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2. Everything All the Time -- Band of Horses (Sub Pop): Following the collapse of Carissa's Wierd, Ben Bridwell regrouped with Band of Horses and made the album that the upcoming Shins record will no doubt get compared to. Unfavorably. "The Funeral" in particular is an indie guitar anthem that manages to be more epic than the Arcade Fire and more intimate than Damien Rice.

3. FutureSex/LoveSounds -- Justin Timberlake (Jive): The local boy's album wasn't hot because it reimagined Timberlake as the white, male Missy Elliott but because it reimagined boy-band pop as a loose pickup game where Three 6 Mafia's nonchalant cameo sounds like they were just in the neighborhood and where the homoerotic flirting between Timberlake and producer Timbaland goes un-commented upon.

4. The Greatest -- Cat Power (Matador): Chan Marshall returned to Memphis to record her seventh album, plus she cleaned up her act: She scheduled a new tour after nervously canceling early shows, allegedly stopped drinking, shilled for Lagerfeld, and showed she could be pretty funny. Her big year, though, was just a backdrop for The Greatest, which plugged into local history to create a new genre: indie soul.

5. Return to Cookie Mountain -- TV on the Radio (Interscope): Too much New York boho/indie music never looks beyond the five boroughs, expecting the fly-overs to come to their streets. But TV on the Radio's second full-length, which draws on doo-wop, jazz, hip-hop, '90s indie rock, and psychedelia, captures the current life-during-wartime unease of dissident patriots across the country and admirably tries to take in the horrors of Katrina in "Wash." In other words, Brooklyn's too small for them.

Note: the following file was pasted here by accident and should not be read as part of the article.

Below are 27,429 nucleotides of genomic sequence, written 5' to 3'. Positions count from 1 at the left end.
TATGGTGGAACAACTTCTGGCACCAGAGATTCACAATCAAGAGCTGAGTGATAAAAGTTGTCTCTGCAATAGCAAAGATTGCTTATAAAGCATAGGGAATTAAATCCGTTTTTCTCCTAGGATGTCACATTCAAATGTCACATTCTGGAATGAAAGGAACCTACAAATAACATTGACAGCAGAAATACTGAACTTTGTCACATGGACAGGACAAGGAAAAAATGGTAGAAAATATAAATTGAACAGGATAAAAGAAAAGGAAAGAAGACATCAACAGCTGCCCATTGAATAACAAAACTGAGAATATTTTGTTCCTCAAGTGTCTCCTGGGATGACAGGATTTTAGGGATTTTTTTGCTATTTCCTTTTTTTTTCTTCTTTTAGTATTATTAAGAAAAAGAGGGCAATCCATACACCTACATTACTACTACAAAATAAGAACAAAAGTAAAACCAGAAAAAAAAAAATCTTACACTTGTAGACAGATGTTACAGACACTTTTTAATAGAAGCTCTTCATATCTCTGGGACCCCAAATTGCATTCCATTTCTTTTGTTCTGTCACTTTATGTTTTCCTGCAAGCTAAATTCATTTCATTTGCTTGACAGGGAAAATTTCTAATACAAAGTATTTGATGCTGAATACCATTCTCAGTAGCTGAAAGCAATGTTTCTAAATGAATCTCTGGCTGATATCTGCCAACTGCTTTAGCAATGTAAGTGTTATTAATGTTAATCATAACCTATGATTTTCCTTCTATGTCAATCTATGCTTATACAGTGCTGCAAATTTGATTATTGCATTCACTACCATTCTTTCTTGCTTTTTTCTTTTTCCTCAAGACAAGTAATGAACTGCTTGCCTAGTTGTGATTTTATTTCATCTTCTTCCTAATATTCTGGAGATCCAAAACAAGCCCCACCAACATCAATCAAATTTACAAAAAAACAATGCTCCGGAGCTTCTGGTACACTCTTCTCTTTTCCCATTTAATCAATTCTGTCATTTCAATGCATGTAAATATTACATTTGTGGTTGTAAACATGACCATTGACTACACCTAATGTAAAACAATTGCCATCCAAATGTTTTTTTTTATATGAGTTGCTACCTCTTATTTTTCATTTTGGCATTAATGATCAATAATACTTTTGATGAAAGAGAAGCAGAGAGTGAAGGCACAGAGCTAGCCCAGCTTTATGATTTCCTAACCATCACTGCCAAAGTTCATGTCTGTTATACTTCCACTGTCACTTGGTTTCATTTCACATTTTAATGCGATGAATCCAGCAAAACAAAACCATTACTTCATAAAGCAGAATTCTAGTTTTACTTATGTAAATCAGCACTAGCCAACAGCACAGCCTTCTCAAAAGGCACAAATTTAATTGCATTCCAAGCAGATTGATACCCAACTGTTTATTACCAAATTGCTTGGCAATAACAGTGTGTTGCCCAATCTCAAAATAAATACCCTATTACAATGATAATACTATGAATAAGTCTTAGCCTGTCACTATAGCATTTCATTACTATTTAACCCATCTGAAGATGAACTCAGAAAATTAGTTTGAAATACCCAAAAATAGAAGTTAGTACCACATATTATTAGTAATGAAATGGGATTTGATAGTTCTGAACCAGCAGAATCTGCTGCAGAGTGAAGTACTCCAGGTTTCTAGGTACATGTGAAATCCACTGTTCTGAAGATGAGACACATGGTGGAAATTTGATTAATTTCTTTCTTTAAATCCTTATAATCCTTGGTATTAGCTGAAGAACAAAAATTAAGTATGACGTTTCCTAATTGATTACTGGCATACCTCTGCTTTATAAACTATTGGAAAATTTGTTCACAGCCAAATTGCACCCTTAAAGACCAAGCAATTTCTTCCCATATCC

Honorable Mention: El Perro del Mar -- El Perro del Mar (Memphis Industries/Control Group); Writer's Block -- Peter Bjorn and John (Wichita/V2); Are We Not Horses? -- Rock Plaza Central (self-released); Silent Shout -- The Knife (Mute); Jag Vet Hur Man Väntar -- Vapnet (Hybris).

Werner Trieschmann:

1. Rather Ripped -- Sonic Youth (Geffen): Those of us fiercely devoted to the more mature, latter-day Sonic Youth have been rewarded with consistently good albums starting at Washing Machine and going forward. Rather Ripped, however, is a great album, a revelatory rock-and-roll artifact from the thrilling beginning ("Reena") to the moody end ("Or"). Their guitars have never sounded better, and Kim Gordon, who usually contributes a clangy wad of tuneless noise, is out in front of "Turquoise Boy," the prettiest song in the entire SY catalog.

2. Use These Spoons -- Heypenny (self-released): Ben Elkins lives in Nashville and works as producer and performer on the margins of the indie-rock world. His debut CD under the moniker of Heypenny was one of the most overlooked of 2006. The clever and dreamy indie pop recalls Sufjan Stevens -- only Elkins has a better voice.